As with any garden-fresh greens, wash the leaves in a big bowl of cold water and change the water three or four times to make sure all the grit is rinsed away. Use a salad spinner to insure crispiness.

Here’s What You Need:
* Dandelion greens: prepared as above, several handfuls per serving
* Eggs: one freshly hard-boiled egg per serving
* Olive oil: the best you have, a splash
* Vinegar: I always prefer cider vinegar, but you may use whatever you like.
* Sea salt and fresh pepper: to taste

Just Do This:
1. Place a dollop of olive oil in your chosen salad bowl. Add salt and pepper and stir.
2. Place dandelion greens in bowl.
3. Peel and chop (or grate on your cheese grater) one hard-boiled egg on top of the greens.
4. Toss the greens and egg to lightly coat with oil. Add a dash of vinegar, sample and add until the balance is to your taste. Add more salt and pepper if you prefer.
5. Serve with crunchy bread, red wine, a side of new potatoes and, perhaps, the first grilled hamburger of the season. Ahhhh… spring.

This is part of the 342nd Gardening Gusto column Katherine has written for the PCNR. Stay tuned here for tried-and-true organic gardening tips and simply delicious family recipes. Katherine is the author of six books, including The Way We Garden Now, illustrated by pediatrician/gardener/artist Peter Gergely.

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When to plant what: Sweet signs courtesy of Mother Nature https://t.co/4jdgbW4bpi
@ThePCNR @Organic2Garden @RodaleNews

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When to plant what: Sweet signs courtesy of Mother Nature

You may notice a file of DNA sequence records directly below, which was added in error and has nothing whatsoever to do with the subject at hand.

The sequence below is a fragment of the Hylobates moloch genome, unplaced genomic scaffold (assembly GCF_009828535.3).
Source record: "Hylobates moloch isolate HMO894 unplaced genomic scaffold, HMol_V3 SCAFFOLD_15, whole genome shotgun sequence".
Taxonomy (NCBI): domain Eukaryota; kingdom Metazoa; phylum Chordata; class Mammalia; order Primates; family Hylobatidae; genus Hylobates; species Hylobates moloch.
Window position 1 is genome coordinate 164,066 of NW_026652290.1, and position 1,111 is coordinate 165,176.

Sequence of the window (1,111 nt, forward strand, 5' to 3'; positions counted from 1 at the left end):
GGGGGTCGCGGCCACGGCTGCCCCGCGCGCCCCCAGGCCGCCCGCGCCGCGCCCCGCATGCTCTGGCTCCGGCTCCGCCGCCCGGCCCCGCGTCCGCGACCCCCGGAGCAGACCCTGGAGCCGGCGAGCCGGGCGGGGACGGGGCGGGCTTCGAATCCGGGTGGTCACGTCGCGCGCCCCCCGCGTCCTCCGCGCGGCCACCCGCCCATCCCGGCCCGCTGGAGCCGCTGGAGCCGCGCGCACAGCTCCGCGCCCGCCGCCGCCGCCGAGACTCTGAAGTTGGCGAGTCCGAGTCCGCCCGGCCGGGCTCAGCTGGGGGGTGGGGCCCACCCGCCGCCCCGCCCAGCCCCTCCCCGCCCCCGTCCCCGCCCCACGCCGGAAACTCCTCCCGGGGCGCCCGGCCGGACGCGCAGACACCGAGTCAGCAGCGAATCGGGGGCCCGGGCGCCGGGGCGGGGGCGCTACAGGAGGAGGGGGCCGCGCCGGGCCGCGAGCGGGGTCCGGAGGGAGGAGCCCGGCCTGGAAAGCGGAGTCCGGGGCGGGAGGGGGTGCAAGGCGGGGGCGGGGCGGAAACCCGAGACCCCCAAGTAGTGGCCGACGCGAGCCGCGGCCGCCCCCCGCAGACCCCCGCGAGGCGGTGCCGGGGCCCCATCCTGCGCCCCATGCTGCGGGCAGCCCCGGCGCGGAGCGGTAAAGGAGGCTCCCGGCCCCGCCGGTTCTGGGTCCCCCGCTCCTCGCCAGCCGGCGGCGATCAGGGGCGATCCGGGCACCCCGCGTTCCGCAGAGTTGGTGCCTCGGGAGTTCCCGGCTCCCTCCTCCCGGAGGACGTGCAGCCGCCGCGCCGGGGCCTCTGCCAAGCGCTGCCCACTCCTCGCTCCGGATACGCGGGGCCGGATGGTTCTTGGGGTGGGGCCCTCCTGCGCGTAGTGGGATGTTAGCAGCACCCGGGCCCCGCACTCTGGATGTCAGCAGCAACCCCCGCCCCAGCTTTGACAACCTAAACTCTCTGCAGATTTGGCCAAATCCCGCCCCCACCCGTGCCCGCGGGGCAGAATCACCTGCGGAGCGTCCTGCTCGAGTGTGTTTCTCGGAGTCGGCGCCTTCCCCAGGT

We’re experiencing starts and stops weather-wise, but old timers say that when you hear the peepers three different times, spring is here to stay.

Farm folklore is fascinating and one particular, old-fashioned rule governs this coming weekend: “Don’t plant lettuce on Good Friday because it will not grow.” Sounds like pure science to me, so you have been warned.

...

I’ll write more about tips for planting by the moon as the season revs up, but here are some early sowing signs that are simple to follow:

Plant peas before the forsythia blooms out.

When early daffodils open, it is time to plant beets, Swiss chard, lettuce, and spinach.

When dandelions bloom, plant carrots and potatoes.

Wait until the dogwoods and lilacs are in full bloom before planting bush beans and corn. These heat lovers actually germinate better in cool soil, then grow on when the weather gets warmer.

And for all you anxious types: don’t plant out tomato and pepper plants until the daylilies bloom.

Once again, pure science.

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Shared Holy Days (and Southern Episcopalian Matzo Ball Soup.) Free recipe for six grownups and one baby. https://t.co/4jdgbW4bpi @ThePCNR

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Shared Holy Days (and Southern Episcopalian Matzo Ball Soup)

In the Christian calendar, Holy Week is April 9th - 15th, 2017.
In the Jewish calendar, Passover is April 11th – 18th, 2017.
This confluence recalls a commandment from the Holy (Face)Book: “God says, ‘Just love everyone—I’ll sort ‘em out later.’”

...Continue Reading

Has your snow melted? Time to plant peas! Here's all you need to know for the best crop ever! https://t.co/4jdgbW4bpi